Avian flu experiment raises bioterror concerns

Yoshihiro Kawaoka, a University of Wisconsin-Madison scientist and an expert on the avian flu, has come under scrutiny due to concerns that his research may fall into the wrong hands.
Kawaoka is an eminent professor of virology at the School of Veterinary Medicine who has done research on the avian bird flu, also known as H5N1. The scrutiny on Kawaoka came after he created a contagion virus in his lab as part of his research, the Milwaukee-Wisconsin Journal Sentinel reports. The research on the virus was compared to the work done by Ron Fouchier, a Dutch scientist of the Erasmus Medical Center in the Netherlands, who developed a man-made H5N1 influenza strain that was genetically altered to easily transmit between ferrets.
"The research by the Kawaoka and Fouchier teams set out to answer a question that has long puzzled scientists," a report detailing Fouchier's work said, according to the journal Science. "Does H5N1, which rarely causes human disease, have the potential to trigger a pandemic?"
Terry Devitt, a UW spokesman, said that Science magazine had not seen Kawaoka's research and calling the research equal to Fouchier's work is a mistake. He also said that Kawaoka's work was no longer under review by the National Science Advisory Board for Biosecurity.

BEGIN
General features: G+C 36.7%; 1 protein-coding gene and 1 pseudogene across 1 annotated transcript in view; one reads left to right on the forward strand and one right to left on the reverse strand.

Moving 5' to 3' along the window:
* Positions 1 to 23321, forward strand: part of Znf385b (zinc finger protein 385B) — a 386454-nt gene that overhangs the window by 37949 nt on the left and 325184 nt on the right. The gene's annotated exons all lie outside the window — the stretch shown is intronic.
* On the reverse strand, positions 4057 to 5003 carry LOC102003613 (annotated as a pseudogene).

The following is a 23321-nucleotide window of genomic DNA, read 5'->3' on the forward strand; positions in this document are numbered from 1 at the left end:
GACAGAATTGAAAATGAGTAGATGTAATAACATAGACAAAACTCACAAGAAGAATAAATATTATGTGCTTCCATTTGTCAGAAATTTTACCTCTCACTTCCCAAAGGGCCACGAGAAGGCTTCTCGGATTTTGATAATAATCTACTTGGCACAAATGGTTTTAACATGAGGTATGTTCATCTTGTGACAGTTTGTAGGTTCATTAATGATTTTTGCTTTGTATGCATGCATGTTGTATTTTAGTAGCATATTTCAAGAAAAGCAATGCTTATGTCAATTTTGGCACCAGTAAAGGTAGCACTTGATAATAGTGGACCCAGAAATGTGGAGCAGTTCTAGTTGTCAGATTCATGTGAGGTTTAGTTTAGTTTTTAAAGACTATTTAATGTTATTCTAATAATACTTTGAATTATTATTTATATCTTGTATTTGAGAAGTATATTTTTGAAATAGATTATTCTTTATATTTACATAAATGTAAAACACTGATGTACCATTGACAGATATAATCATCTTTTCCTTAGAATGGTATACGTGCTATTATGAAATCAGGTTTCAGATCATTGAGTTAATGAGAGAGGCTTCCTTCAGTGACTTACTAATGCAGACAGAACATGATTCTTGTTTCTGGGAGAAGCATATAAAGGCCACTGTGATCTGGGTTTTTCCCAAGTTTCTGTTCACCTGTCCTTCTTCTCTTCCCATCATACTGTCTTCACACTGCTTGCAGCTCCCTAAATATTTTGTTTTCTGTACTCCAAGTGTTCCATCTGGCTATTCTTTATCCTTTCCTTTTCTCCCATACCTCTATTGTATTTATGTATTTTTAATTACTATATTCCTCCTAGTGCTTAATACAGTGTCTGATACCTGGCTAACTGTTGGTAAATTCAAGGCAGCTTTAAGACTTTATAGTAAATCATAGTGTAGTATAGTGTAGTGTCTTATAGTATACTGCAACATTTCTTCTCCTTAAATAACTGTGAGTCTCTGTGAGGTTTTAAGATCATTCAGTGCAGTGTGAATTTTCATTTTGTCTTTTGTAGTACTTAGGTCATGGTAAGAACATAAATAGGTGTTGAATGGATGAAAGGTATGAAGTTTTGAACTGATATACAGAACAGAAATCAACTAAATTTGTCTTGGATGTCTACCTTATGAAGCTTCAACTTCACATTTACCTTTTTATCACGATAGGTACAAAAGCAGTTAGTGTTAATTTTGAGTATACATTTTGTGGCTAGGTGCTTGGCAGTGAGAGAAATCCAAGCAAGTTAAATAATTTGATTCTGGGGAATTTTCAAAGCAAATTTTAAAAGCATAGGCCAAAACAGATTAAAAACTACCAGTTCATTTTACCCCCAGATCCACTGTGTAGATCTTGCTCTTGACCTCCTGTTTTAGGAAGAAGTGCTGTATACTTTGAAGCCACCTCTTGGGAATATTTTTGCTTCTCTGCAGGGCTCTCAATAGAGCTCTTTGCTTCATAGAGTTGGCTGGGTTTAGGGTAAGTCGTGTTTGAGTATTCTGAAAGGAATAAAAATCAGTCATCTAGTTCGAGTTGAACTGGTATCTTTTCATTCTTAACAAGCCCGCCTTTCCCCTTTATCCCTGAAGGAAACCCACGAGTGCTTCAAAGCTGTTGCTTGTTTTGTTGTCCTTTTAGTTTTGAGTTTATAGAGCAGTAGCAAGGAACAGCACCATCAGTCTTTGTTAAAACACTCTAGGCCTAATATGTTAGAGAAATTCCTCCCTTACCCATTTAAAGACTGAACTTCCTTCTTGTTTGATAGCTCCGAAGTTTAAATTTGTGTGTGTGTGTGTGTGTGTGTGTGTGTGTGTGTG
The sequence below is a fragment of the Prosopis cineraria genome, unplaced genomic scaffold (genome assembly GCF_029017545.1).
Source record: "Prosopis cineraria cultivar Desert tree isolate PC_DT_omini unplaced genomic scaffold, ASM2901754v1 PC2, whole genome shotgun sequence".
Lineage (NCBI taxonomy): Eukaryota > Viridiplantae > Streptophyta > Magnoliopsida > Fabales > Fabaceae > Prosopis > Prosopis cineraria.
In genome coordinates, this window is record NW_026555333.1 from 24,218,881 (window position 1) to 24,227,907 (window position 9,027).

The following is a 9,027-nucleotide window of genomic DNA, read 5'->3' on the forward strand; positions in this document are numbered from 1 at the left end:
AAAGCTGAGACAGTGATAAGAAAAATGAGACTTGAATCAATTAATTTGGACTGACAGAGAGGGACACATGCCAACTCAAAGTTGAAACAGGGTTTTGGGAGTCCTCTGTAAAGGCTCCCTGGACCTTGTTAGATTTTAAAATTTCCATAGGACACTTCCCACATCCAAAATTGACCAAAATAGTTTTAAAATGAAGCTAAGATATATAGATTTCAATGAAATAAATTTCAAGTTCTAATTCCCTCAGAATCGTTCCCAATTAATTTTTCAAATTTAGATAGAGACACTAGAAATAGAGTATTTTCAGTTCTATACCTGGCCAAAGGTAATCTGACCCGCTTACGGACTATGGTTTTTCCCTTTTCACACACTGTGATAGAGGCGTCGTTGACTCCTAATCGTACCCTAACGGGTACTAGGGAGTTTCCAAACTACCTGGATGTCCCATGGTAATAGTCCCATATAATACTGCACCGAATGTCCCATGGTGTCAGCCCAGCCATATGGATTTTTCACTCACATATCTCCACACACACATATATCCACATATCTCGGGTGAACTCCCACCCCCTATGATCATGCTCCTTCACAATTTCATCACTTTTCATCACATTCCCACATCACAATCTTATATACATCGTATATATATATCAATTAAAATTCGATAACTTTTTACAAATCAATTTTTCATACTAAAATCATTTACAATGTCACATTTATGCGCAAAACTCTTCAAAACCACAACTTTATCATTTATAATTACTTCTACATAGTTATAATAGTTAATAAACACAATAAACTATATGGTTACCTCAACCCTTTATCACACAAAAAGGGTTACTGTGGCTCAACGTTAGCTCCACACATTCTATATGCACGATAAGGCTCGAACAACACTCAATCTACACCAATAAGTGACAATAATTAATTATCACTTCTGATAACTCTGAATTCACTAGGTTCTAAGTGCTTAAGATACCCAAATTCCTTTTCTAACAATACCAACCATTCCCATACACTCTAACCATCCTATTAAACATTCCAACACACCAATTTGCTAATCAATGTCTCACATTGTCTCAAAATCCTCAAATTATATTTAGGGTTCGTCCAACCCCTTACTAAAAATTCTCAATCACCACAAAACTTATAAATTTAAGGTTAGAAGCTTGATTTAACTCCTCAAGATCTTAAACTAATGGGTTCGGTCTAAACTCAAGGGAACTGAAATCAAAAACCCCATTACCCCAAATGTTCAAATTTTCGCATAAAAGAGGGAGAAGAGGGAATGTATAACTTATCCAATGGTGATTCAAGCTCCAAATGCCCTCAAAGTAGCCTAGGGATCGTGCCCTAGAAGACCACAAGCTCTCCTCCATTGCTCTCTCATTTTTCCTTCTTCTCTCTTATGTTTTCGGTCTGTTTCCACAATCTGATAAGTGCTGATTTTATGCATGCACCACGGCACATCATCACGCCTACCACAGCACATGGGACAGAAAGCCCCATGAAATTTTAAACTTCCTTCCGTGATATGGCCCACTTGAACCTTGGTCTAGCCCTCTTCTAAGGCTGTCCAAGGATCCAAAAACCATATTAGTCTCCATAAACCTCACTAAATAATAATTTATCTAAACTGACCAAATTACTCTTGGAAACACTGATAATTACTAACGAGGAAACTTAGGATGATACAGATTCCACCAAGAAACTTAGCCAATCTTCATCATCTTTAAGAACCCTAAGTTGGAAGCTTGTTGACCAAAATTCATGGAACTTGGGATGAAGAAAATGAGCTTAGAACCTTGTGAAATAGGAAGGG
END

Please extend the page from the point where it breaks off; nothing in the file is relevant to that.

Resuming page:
"We have comprehensive and stringent biosafety and biosecurity measures in place," Devitt said, according to the Milwaukee-Wisconsin Journal Sentinel. "Those measures are constantly reviewed and updated. Also, the university is subject to federal oversight of work with this and other agents, including unannounced inspections."
In an editorial published by the Center for Biosecurity at the University of Pittsburgh Medical Center, the leaders of the facility expressed concern about the research.
"Publishing the methods for transforming the H5N1 virus into a highly transmissible strain would show other scientists around the world how to do it in their own labs," the editorial said, according to the Milwaukee-Wisconsin Journal Sentinel. "One concern is the possibility that the strain would be recreated for malevolent purposes. Even disregarding this risk (which we shouldn't), scientific publication would encourage others that this is a research initiative worthy of additional exploration. . . . Whether this experiment is published or not, it is a reminder of the power of biology and its potential. We need new approaches for the rapid development of large quantities of medicines or vaccines to protect us against new emerging viruses. But engineering highly transmissible strains of avian flu is not the way to get us there."